I've read nearly everything this fine writer and highly intelligent man wrote. I also enjoyed watching Hitchens debate. He was a very fine speaker and debater.

Although he famously did not believe in God or Heaven, my prayers are with him and and his family.

Thursday, December 15, 2011

Top U.S. Military Leaders Mark Official End Of Iraq War By Stating The Mission Was Worth The Cost

By Cheryl Pellerin, American Forces Press Service

BAGHDAD, Dec. 15, 2011 - Top U.S. military leaders observed the official end of U.S. Forces Iraq's mission here today after nearly nine years of conflict that claimed the lives of nearly 4,500 U.S. troops, and created a sovereign nation from the destruction of a brutal dictatorship.

On a stage in a smoky courtyard on the military side of Baghdad International Airport, Defense Secretary Leon E. Panetta, Army Gen. Martin E. Dempsey, chairman of the Joint Chiefs of Staff, Army Gen. Lloyd J. Austin III, commanding general of U.S. Forces Iraq, and U.S. Ambassador to Iraq James F. Jeffrey addressed U.S. and Iraqi officials and more than 150 troops and media from around the world.

Also on the stage was Marine Corps Gen. James N. Mattis, commander of U.S. Central Command.

Panetta welcomed distinguished members of the Iraqi government and military.

"Thank you for your courage, for your leadership, for your friendship over these many years," the secretary said. "More importantly, thank you for your loyalty to the future of Iraq. Your dream of an independent and sovereign Iraq is now a reality."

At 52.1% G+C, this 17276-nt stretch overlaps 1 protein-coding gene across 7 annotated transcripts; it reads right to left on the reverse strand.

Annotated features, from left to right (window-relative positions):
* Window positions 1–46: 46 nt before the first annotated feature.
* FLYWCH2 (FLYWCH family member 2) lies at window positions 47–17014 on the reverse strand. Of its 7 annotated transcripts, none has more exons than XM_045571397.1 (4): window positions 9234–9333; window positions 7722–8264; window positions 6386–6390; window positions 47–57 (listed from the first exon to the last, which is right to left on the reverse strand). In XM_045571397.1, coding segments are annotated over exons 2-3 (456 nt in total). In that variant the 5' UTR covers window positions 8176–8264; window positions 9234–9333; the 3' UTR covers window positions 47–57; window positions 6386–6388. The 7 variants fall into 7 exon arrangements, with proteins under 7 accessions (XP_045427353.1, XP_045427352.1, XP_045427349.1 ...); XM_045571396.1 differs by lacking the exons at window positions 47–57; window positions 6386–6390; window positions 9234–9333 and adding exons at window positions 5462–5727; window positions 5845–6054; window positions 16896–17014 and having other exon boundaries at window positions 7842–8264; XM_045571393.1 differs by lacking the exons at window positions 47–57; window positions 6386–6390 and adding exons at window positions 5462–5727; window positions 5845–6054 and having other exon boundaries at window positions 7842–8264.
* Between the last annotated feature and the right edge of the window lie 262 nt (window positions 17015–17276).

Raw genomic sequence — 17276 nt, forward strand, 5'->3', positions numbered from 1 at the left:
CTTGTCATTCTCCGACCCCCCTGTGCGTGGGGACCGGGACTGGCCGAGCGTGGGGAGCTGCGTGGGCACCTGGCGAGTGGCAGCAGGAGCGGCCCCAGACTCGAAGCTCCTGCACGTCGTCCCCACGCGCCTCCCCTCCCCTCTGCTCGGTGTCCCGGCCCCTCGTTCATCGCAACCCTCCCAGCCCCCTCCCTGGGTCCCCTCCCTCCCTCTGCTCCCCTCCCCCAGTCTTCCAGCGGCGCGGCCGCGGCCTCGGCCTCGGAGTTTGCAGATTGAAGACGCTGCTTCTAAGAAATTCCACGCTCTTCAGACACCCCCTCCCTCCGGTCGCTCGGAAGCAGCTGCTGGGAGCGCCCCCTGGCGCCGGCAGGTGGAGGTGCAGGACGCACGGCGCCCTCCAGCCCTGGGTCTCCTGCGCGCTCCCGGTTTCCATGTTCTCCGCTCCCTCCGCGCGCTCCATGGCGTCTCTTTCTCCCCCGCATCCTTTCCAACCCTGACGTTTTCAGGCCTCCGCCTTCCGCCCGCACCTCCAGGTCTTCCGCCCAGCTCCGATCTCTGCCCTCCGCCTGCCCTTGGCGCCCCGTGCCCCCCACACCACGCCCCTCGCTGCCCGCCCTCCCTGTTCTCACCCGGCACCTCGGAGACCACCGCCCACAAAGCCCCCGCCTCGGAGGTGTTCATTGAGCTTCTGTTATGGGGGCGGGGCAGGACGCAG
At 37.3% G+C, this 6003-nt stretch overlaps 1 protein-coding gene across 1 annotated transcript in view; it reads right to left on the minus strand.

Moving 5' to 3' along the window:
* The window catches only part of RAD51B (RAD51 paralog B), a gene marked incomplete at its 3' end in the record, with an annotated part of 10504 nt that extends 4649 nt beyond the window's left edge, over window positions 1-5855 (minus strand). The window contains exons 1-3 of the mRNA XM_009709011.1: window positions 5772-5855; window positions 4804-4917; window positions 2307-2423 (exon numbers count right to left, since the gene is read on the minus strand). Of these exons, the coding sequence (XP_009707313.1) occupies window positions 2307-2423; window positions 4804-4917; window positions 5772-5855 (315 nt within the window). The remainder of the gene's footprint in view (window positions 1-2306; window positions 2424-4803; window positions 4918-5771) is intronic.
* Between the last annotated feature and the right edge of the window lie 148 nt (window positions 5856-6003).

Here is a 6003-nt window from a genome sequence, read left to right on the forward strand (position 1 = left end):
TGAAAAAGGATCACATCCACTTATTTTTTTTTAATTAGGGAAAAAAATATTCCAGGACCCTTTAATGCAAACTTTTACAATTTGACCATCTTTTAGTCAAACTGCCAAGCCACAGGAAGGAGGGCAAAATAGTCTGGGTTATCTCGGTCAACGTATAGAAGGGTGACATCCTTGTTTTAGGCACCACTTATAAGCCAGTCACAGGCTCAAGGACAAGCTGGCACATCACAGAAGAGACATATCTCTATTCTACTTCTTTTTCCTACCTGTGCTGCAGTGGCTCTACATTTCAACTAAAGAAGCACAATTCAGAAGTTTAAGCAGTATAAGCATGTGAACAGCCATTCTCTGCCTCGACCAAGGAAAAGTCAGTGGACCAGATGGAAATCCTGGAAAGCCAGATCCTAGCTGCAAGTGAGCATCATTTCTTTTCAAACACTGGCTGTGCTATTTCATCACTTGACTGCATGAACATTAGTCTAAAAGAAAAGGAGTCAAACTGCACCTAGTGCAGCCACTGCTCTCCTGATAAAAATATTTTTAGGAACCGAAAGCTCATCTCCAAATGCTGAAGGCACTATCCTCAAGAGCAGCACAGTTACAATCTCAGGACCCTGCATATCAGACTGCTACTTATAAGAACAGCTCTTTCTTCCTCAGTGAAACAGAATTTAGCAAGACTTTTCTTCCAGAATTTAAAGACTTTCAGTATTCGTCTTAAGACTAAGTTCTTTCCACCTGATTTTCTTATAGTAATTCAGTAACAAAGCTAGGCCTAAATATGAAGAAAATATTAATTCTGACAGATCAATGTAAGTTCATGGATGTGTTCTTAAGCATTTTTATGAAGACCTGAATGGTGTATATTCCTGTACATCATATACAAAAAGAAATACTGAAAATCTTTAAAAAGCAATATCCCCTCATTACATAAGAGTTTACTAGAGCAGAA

"This is not the end," he added. "This is truly the beginning."

As U.S. Forces Iraq's mission ends, Jeffrey said, it's fitting to "look back at the sacrifices made by so many Americans and so many Iraqis."

It's also a time, he added, to "look forward to an Iraq that is sovereign, secure and self-reliant, an Iraq with whom the United States government will continue to work in every way possible, building on the successes of our colleagues in USFI led by Gen. Austin."

The USFI commander welcomed the beginning of a new chapter in the U.S. strategy with Iraq, adding that he found the ceremony to be poignant.

"Eight years, eight months and 26 days ago, as the assistant division commander for maneuver for the 3rd Infantry Division, I gave the order for the lead elements of the division to cross the border," Austin said.

"As fate would have it," he added, "I now give the order to case the colors today."

Casing the colors means packing the U.S. Forces Iraq flag and sending it home to the United States where it will be retired.

The home of U.S. Forces Iraq hosted 45,000 to 49,000 troops for the vast majority of Operation New Dawn and at the peak of the war housed 170,000 troops. Today only about 4,000 troops remain and every day hundreds more leave for staging and out-processing facilities in Kuwait.